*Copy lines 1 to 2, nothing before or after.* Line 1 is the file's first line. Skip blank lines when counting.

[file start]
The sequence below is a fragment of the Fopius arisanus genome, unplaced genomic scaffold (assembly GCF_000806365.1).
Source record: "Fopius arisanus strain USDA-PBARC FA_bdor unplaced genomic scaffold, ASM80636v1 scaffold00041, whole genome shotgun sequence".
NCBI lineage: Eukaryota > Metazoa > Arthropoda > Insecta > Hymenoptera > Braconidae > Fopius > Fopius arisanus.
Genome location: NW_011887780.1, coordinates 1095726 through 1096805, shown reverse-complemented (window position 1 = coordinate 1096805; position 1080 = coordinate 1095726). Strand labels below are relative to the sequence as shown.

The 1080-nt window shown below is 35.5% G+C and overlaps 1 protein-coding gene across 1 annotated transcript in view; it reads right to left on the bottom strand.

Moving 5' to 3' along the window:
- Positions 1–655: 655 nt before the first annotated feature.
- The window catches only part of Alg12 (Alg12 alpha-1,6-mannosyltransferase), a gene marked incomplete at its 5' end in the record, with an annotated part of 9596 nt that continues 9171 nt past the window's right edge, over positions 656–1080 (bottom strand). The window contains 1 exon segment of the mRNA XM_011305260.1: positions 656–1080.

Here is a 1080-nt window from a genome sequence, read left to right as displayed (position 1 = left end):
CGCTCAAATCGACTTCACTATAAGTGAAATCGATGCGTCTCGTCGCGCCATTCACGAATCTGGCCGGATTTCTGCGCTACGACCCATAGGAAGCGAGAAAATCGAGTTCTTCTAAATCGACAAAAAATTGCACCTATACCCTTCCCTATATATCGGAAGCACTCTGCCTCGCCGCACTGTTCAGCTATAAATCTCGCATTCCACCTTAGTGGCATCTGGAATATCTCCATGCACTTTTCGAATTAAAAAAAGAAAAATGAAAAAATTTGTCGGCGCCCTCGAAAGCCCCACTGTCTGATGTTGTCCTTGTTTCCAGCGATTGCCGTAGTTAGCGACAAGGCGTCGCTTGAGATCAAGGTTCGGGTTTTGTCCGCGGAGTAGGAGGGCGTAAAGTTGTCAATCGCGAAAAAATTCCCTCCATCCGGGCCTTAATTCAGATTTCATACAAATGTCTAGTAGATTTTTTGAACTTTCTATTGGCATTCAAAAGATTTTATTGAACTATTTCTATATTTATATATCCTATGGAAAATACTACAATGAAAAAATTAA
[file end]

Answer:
The sequence below is a fragment of the Fopius arisanus genome, unplaced genomic scaffold (assembly GCF_000806365.1).
Source record: "Fopius arisanus strain USDA-PBARC FA_bdor unplaced genomic scaffold, ASM80636v1 scaffold00041, whole genome shotgun sequence".